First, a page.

— Fine. So all I was going to say here is that this is the most interesting block in Leslieville, if not the whole city, because you’ve got the old Toolbox, which fortunately is closed, and an empty lot that used to be a shanty , then this co-op, then another shanty and the Hell’s Angels. Top that, Lower East Side! There. That’s what I wanted to say. Why don’t we just let you take over now?
— I’m not denying the importance of the context.
— There is no context. It’s a non-neighbourhood. It’s like the worst possible place to live in the city.
— It’s hell. I mean –
— But now suddenly rich people are gonna move in.
— Not beside the co-op they’re not, unless they’re planning on building a condo there or something, but then it’d be beside the Hell’s Angels. I mean, in many ways you’re right to emphasize the streetscape location etc., because talk about relegating the poor to long-forgotten parts of the city.
— But the thing I like about the building is pretty much everything but the entrance.
— Let’s have a look at the entrance there. Wow, that’s a disaster.
Entrance at ground level
JOE: Especially with the easvestroughing angled on the roof there. Good for sliding down the ice onto your face.
IAN: Well, no, actually, they’ve got that corrugated metal roof with some kind of ice guard on top of it, and then some kind of ice guard and the eavestrough, but even that’s probably not enough. You know, they’ve got this commercial glass door squished and squeezed between the two huge blocks and under the terrible entrance roof.
— And the banisters for the ramp are the worst possible metal banisters. They aren’t even trying. And the bricks and the concrete don’t match.
— Where’s the concrete that you’re seeing?
— On the ramp side.
— Oh, yeah.
— Anyway, I love the four pods, which are apropos of nothing, and unlike the Maddy Harper Lodge, this doesn’t seem like an architect’s pet project that he finally got to do and it happened to be an Indian residence. This seems like the architect knew he could do whatever he wanted, so he did.
— I don’t know if I get exactly what you’re saying, because this does look like an architect’s pet project. It has a definite style and definite references, architectural references, anyway.
— It’s not something completely weird like a postmodern residence for Indians. It doesn’t seem like a preconceived notion that somebody finally decided to fund. It looks like “This neighbourhood is the pits so I can do whatever I want.” And they’re using siding in an interesting way, as you said was possible last time.
— That’s true about the siding and about the material in general, the colour. The breaks. The ascension from brick to siding to stucco.
— I don’t think it’s stucco. I think it’s more siding.
— That one there, top, is definitely stucco.
[Shows another picture]
IAN: So it is.
JOE: Anyway, the construction-site picture –
— Taken from the rear?
— Obviously. Looks like it could be anywhere on the planet that has snow. It could be a suburban development. That proves to me that there is no interest in context. It stands aloof from context.
— Thank God.
— I also find the windows kind of weird. You have these recessed almost shared balconies in the rear pods and your favourite punched windows in the front pods. Which overlook nothing.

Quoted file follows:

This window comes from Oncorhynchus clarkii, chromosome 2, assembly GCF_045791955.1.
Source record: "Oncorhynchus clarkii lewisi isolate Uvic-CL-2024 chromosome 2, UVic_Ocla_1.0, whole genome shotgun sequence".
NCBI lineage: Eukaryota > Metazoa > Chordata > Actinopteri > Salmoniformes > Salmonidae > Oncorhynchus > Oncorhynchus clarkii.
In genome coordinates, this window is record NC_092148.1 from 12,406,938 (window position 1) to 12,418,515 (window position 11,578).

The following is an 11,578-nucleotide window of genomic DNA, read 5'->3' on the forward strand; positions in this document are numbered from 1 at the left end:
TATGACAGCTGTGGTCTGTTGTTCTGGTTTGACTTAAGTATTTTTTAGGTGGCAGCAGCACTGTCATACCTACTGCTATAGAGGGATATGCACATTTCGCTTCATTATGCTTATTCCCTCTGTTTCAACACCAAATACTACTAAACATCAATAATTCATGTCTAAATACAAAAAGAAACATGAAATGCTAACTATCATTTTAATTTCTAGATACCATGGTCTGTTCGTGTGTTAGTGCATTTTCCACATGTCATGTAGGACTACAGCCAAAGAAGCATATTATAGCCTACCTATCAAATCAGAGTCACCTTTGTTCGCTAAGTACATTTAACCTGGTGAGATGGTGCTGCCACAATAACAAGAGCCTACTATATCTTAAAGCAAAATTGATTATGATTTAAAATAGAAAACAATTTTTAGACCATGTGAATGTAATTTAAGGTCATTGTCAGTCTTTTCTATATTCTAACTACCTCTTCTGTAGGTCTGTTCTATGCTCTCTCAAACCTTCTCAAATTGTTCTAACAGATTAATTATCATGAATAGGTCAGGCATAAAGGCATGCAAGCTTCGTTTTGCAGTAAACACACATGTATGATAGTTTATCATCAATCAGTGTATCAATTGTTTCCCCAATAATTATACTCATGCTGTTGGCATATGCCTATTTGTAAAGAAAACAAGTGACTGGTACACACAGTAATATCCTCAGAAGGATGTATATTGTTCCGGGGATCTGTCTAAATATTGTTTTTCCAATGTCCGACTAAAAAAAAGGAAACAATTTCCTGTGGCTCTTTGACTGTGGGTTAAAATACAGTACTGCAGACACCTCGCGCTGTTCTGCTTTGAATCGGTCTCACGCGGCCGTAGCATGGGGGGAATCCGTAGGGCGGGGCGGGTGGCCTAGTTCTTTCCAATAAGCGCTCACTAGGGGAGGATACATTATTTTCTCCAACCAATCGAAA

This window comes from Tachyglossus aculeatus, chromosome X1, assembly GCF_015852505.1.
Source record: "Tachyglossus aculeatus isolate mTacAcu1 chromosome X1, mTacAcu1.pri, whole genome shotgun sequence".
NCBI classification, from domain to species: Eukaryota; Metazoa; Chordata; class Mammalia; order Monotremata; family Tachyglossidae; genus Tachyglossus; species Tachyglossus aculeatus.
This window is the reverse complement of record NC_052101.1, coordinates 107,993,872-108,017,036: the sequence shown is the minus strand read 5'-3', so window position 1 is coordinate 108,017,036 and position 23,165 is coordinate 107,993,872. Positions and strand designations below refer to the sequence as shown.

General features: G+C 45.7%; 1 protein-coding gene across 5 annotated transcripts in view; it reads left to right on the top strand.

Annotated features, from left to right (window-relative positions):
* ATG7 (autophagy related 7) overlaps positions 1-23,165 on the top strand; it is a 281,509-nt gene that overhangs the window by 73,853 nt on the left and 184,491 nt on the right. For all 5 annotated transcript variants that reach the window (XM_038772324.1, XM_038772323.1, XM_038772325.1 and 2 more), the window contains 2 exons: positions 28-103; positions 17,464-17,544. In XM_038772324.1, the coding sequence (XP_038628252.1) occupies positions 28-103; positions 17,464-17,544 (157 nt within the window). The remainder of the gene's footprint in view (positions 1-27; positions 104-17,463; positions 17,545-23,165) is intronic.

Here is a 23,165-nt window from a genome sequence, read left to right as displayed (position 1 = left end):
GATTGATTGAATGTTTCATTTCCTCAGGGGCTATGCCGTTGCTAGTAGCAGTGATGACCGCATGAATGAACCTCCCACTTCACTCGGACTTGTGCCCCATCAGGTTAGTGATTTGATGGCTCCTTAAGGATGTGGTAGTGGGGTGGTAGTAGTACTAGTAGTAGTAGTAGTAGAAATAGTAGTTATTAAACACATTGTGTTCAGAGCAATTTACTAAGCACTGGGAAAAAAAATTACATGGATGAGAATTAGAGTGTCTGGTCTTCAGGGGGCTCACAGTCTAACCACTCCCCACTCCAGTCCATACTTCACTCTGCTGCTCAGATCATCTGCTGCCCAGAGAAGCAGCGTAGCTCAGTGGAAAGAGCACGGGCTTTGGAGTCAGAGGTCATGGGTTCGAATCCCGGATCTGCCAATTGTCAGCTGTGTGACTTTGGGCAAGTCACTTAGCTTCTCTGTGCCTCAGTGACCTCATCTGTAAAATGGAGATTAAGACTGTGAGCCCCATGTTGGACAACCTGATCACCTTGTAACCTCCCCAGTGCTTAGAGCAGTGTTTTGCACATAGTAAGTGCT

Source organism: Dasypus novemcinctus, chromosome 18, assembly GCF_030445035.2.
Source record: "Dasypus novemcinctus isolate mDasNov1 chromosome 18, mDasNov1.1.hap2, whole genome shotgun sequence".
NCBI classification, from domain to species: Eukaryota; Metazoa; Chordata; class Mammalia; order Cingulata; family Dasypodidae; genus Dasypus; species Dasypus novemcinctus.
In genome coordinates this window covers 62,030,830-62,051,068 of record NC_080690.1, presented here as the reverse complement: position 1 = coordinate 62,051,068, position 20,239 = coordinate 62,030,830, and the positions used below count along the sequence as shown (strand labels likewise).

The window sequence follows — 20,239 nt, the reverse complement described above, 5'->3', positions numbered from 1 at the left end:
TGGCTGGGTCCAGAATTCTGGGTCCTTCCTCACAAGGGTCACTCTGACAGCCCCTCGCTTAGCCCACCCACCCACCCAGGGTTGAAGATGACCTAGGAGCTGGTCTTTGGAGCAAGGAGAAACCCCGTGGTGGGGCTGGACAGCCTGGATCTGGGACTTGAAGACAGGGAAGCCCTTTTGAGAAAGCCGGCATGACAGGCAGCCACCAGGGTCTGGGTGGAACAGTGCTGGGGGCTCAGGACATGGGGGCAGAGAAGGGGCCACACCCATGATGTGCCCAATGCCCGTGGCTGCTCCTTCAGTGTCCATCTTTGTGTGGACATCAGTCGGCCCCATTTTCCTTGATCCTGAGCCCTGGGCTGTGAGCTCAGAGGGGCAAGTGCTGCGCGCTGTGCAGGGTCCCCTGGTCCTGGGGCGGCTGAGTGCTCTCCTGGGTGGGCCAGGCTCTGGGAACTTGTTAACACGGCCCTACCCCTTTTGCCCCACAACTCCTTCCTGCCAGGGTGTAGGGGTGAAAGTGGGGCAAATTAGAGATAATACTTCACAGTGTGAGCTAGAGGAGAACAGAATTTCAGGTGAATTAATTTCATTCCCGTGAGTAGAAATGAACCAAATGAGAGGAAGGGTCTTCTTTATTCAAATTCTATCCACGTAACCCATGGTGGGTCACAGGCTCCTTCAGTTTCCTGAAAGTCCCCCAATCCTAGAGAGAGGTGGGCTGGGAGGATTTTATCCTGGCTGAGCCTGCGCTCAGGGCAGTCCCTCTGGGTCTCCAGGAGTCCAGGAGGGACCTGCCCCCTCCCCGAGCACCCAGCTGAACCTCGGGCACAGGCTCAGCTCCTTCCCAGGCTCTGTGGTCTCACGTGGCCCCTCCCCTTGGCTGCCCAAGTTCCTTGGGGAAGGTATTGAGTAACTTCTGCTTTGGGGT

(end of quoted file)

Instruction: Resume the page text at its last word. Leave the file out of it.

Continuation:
— I would say that the front pods and the back pods have punched windows into the rear of the units into the little tiny courtyard which look into each other.
— That made no sense whatsoever.
— Anyway, the point is the front units and the back units each have these little punched windows that look into a recess or a court.
— The back windows don’t.
— How do you know?
— I’ve been there? It’s visible from the picture?
— How can you tell what’s behind that?
— I can tell what’s behind the rear pods, which, in case you can’t tell which is which, have dark brown at the base. What’s behind them is a laneway and the backsides of other houses.
— All right, in front, then. I’m talking about this courtyard, this vertical shaft. I would surmise that the front units and the back units both have windows looking into the shaft.
— I would too.
— Confusion about front and back aside, this is a totally postmodern building, without question. It not only has all of the, or many of the signature elements of the postmodern residential building, it’s also playing into a type that seems to be developing, at least in this area, for small-scale subsidized housing. And that’s what I was trying to get at with the comparison to the other buildings. The single sliding door going out onto a balcony, whether recessed or not, repeated all the way up the building. Same as Maddy Harper and 907, I think it is. Anyway, that doesn’t make the building uninteresting or inappropriate.
— Here they had the courage of their convictions, though, and they went all the way and really gutted them down the middle, though I see that the back halves are wider. You can’t see all the way through from the front to back.
— No, I probably think that’s a hall, circulation, landing, something like that. I really hope that the lower square windows don’t open into a unit. You know, why bother? It’s just the most terrifying feeling to look at the feet of the Hell’s Angels walking by, or the wheels of their bikes.
— Or the garbage.